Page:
Some Ghanaians have opposed a government policy to facilitate Christian pilgrimage to Israel and other destinations.
The Ministry of Chieftaincy and Religious Affairs has come under intense criticism after it announced the policy last Friday. Government committees will plan and oversee the trips for the Christian community.
But there is seeming opposition to the policy, as some Ghanaians shared their opinions.
“The government cannot continue to sponsor these things. A time will come there will be a problem and this can bring religious conflict. So government should not get involved in these kinds of religious practices,” a Ghanaian said.
Another also said: “I don’t think it’s fair because with religion I know that they don’t pay taxes so they should sponsor themselves.”
Another Ghanaian noted that, “I have never believed in government doing same for the Muslims so they should do it for the Christians. I think we have a better understanding of our faith than that. At least it’s not one of our faiths that you need to visit Israel in your lifetime.”
Some civil society organisations as well as the clergy in a Citi News interview, urged government to reconsider the policy.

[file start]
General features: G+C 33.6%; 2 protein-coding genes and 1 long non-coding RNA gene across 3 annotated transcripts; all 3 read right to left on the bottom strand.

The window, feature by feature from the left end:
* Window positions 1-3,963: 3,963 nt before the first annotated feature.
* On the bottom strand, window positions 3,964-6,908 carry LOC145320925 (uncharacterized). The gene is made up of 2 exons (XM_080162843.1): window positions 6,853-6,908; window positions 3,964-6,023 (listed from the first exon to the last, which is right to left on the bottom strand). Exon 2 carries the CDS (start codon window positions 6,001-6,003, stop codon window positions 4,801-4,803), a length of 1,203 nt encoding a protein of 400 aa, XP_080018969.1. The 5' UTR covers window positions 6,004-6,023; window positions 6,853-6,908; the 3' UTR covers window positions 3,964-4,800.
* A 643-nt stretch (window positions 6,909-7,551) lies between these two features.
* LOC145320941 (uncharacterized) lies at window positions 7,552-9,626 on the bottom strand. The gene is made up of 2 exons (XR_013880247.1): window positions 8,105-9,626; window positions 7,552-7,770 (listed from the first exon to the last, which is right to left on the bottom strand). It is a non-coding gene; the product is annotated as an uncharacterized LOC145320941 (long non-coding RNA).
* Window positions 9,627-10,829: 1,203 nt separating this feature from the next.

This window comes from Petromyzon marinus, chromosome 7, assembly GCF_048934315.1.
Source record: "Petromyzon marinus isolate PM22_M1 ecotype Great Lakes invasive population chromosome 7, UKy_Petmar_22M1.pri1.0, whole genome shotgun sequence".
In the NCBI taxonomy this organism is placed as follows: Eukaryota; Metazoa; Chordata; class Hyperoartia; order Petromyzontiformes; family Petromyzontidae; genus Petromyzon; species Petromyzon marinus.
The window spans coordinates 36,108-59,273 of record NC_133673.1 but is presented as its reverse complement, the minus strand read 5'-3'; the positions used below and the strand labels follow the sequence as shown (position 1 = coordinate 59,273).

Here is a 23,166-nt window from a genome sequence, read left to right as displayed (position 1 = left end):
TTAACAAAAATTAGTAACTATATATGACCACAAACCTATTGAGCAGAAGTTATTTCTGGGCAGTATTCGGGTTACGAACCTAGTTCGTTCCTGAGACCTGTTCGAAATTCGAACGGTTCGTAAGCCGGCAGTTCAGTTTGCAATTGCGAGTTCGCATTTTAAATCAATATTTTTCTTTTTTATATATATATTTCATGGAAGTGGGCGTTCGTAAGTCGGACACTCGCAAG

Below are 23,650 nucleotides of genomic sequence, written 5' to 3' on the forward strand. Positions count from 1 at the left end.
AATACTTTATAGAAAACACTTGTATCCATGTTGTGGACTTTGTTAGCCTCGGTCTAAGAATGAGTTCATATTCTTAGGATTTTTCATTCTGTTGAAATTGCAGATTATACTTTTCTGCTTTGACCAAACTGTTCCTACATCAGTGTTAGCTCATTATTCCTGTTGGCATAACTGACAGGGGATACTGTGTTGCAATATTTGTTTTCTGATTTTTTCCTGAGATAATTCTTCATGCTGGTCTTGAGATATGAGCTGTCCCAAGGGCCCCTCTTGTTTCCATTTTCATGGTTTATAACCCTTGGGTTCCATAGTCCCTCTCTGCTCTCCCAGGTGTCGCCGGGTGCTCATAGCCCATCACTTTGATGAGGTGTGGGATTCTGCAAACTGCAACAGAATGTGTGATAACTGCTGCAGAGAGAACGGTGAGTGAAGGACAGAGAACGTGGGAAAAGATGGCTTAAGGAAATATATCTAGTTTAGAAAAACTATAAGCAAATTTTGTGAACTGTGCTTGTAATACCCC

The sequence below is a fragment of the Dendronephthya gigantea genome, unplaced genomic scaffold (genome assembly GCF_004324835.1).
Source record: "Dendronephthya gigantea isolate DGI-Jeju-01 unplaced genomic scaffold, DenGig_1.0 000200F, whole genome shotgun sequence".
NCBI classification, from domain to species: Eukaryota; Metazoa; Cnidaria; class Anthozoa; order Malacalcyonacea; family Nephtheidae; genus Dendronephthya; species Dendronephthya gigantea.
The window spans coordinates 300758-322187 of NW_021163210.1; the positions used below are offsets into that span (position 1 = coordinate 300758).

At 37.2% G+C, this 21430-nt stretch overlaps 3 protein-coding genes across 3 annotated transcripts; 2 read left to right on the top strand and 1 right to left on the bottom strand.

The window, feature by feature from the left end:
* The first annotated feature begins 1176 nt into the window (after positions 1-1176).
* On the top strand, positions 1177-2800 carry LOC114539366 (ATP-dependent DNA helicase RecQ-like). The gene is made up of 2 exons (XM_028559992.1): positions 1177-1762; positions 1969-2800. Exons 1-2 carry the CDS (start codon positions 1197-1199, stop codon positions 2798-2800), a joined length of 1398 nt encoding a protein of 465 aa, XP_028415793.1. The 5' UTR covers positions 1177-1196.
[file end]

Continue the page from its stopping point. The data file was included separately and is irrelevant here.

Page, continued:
Franklin Cudjoe of the policy think tank, IMANI Ghana, said the policy indicates that “clearly the Ministry for Chieftaincy and Religious Affairs has no job to do.”
“If the ministry wants to be a travel and tour agency, they should say so. There are many travel and tour agencies that organize pilgrimages to Israel every year. I cannot believe that a whole Ministry would think that they want to organize trips. They need to get serious,” he added.
The General Secretary of the Christian Council of Ghana, Rev. Opuni Frimpong, also explained that such an idea was pitched to them in 2012 by the Mahama government but they rejected it.
According to him, they are not yet ready to back track.
“We had that invitation sometime ago around 2012 during former President John Mahama’s administration and the Christian Council of Ghana together with the Ghana Catholic Bishops Conference and I believe the Ghana Pentecostal and Charismatic’s also made that decision that while we would want our members to visit holy sites like Israel, Vatican and other places, we wouldn’t want such trips to be a burden on the Ghanaian taxpayer.”
“We have not changed our position. What will go into facilitation of such trips we don’t know; but whatever will cost Ghanaian taxpayer any cost for church leaders to make such trips, we have a position that we will not accept it; and because we took that decision collectively together, we wouldn’t want government to fund our trips,” he added.